Hello all! Last time, I wrote about a classic PC RPG. At least, it was to other people; I love it, but I didn’t get into it until later than most.
This week brings us an N64 classic, recently revived through Rare Replay on Xbox One.
Blast Corps is a sort of action-puzzle game and one of the N64’s earliest titles. It was developed by Rare and released in 1997. You play as a nameless, faceless member of a team who is in charge of preventing the detonation of a runaway nuclear missle-carrying truck. In order to do that, you need to destroy every building and structure in the truck’s path, using a variety of vehicles, including mechs because why not. If the truck so much as touches anything, it detonates. Mission failed, try again.
That’s a perfect premise for this game; It’s zany and light enough to justify the gameplay, which consists of you smashing buildings, mostly. It’s not so much “just smash buildings,” though—Blast Corps is more of a puzzle game. The idea is to clear a path for the missile truck, yes, but you need to do it in an efficient way, not to mention certain levels have you pushing boxes and moving bridges so the truck doesn’t drive off a cliff. In earlier levels, the solution is generally in front of you, but later on, it can get tricky to figure out, particularly if you’re going for a high score. It’s an old-fashioned game with scores and medals for each level—getting the platinum medals is insanely tough.
I first played Blast Corps way back in 1997, having rented it from Blockbuster. I was intrigued by it, being an 11-year old kid (smashing stuff is fun no matter your age), but I don’t think I fully “got” the game at the time. That’s probably because the rental copy had a save file going, and I didn’t feel like starting from the beginning, because I was a dumb kid. So I kind of just jumped in, and despite Blast Corps’ somewhat simple premise, I feel like I didn’t quite figure out what to actually do. Smash buildings, yeah. Clear a path for the truck, I guess?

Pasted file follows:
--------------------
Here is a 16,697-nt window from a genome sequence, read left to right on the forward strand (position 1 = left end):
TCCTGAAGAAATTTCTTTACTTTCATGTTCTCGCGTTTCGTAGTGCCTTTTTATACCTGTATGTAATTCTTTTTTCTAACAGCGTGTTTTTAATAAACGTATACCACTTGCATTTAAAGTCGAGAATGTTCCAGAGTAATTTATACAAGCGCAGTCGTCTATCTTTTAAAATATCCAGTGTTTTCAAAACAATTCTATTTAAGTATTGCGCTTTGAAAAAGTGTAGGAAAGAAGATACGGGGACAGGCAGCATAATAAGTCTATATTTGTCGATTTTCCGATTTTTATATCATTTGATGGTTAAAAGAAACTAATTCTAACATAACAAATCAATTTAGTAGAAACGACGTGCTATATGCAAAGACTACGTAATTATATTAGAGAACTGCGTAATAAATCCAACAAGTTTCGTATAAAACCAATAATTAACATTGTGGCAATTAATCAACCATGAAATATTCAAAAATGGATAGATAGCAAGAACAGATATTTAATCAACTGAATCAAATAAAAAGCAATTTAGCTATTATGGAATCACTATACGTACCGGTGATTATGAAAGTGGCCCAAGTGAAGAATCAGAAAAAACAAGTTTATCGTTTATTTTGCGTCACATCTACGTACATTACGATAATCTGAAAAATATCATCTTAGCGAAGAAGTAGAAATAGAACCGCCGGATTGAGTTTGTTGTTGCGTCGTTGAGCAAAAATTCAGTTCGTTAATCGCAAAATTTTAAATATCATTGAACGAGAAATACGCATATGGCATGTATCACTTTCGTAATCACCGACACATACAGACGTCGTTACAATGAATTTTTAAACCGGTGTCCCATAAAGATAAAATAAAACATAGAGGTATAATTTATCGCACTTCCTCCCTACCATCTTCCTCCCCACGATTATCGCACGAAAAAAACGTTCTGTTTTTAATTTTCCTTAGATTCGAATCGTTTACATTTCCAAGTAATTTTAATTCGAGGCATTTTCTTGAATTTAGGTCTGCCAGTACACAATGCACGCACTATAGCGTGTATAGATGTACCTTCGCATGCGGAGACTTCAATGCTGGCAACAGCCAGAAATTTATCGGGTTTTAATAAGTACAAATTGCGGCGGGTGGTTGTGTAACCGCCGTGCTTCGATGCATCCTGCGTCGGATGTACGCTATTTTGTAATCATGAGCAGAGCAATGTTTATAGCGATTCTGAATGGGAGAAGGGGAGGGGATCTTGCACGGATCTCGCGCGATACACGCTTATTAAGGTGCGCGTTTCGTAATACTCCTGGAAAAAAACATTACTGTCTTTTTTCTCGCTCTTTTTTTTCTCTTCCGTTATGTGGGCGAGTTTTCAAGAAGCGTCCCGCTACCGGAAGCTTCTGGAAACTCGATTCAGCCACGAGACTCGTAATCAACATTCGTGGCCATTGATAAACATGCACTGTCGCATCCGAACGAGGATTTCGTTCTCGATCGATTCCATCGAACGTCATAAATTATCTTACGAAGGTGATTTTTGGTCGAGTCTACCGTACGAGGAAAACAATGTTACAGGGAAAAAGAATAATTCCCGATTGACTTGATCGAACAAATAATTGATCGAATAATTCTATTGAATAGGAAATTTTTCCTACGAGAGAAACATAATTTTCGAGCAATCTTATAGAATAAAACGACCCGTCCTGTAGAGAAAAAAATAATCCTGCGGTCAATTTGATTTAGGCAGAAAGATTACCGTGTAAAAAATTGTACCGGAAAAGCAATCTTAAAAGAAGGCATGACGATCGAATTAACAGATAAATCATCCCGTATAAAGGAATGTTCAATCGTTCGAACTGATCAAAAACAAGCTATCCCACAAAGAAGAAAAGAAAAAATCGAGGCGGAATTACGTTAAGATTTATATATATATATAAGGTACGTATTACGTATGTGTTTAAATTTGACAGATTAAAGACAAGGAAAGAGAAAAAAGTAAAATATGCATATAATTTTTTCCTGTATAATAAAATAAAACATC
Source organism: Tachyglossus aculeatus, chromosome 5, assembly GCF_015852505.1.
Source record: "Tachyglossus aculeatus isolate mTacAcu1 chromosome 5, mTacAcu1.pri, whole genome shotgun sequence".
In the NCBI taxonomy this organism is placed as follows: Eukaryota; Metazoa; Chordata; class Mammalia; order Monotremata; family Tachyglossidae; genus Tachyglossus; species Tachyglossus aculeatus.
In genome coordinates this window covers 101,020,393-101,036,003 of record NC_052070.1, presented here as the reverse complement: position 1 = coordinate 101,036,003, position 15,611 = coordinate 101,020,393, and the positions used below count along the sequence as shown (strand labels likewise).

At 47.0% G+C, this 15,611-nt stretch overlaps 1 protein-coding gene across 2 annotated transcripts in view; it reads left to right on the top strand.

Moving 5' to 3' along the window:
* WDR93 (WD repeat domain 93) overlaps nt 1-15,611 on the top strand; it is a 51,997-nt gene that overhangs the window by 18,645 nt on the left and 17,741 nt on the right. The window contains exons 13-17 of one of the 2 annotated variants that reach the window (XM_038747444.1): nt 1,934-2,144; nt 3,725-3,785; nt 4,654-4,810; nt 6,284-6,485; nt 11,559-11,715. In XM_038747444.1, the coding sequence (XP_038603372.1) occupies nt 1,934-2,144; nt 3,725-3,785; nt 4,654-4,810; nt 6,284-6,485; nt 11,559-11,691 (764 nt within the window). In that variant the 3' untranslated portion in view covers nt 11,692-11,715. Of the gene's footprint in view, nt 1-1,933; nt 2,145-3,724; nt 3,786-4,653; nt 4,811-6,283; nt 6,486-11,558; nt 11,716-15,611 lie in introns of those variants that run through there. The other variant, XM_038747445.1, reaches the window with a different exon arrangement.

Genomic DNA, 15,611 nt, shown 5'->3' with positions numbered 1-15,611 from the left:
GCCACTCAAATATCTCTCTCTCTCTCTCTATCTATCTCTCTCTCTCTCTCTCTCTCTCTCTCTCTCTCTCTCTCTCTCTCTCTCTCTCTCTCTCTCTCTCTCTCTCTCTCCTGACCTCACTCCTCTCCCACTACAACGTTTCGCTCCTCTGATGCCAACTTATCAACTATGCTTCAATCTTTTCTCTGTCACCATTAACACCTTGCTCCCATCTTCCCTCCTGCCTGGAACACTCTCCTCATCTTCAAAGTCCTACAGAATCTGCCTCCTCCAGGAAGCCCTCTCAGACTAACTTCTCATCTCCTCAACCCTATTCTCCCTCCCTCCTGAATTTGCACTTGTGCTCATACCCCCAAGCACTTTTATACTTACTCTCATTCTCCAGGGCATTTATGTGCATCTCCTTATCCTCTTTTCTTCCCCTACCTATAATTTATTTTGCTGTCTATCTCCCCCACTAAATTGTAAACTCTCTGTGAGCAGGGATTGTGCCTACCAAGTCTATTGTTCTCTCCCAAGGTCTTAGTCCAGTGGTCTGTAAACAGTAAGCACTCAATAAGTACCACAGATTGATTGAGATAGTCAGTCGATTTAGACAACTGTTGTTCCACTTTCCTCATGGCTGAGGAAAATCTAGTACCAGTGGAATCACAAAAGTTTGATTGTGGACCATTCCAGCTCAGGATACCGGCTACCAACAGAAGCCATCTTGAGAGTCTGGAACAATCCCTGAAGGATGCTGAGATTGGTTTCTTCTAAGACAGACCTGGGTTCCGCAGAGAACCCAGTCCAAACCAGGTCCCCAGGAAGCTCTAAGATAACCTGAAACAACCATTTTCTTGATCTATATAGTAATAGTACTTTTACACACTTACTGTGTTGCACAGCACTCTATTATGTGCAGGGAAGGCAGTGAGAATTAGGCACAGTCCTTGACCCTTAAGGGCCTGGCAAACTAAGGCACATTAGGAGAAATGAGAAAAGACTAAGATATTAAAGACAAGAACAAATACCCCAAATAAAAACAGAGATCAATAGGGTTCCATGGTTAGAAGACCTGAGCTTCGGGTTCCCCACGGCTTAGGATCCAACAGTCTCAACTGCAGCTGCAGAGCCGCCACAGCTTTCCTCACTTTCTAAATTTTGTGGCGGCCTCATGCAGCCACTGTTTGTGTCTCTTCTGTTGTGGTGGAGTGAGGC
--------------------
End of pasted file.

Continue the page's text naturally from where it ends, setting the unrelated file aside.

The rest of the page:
It’s also worth noting that this was a time when Blockbuster only let you rent a game for three days, which sucked, in addition to me growing up with two brothers who would routinely occupy the N64, so my time with Blast Corps was quite limited. In recent years, I’d sort of get back into it via YouTube videos, but I never touched the game again until I got Rare Replay last year. It’s amazing, to me, how this game still holds up; its extremely simple premise and charm lend it a timeless quality. The physics are, of course, dated and wonky, but that’s really a nitpick when you’re playing a game from 1997.
That’s really the best thing about innovative titles like Blast Corps: they never really age. Blast Corps endures not only because it’s a unique premise even today, but also because it plays great. It doesn’t rely only on its “smash buildings” theme—it builds a great, fun, challenging title around it. It’s a complete package, yet it could have easily been half of one; a game that’s mostly one idea without being fully baked (see doomed PS3 shooter Haze for a great example of this).
It’s another great example of how getting a bit older and evolving as a gamer can change your taste in things. I was kinda “meh” on Blast Corps when I first tried it, only to love the hell out of it as the years went on. It’s probably because the game has a sort of indie feel when compared to games of today (even though it was an expensive Rare title in 1997). It’s a premise and aesthetic that likely wouldn’t be made into a AAA title these days, and that’s why playing it today feels so refreshing.
I’m super glad Rare Replay came out and included Blast Corps, letting me revisit this bonkers, silly, insnaely fun game. It holds up perfectly well, and the soundtrack is awesome; it’s something like a cross between old disaster movies and southern music, full of banjos and jaw harps (I will accept no argument on the soundtrack, friends). It’s worth a play.
Oh, and there’s also this. I think it’s nuts, and also awesome.
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Next week, we look at a game based on a movie. I had high hopes for the game and it kinda sucked--exactly like the sequels to said movie!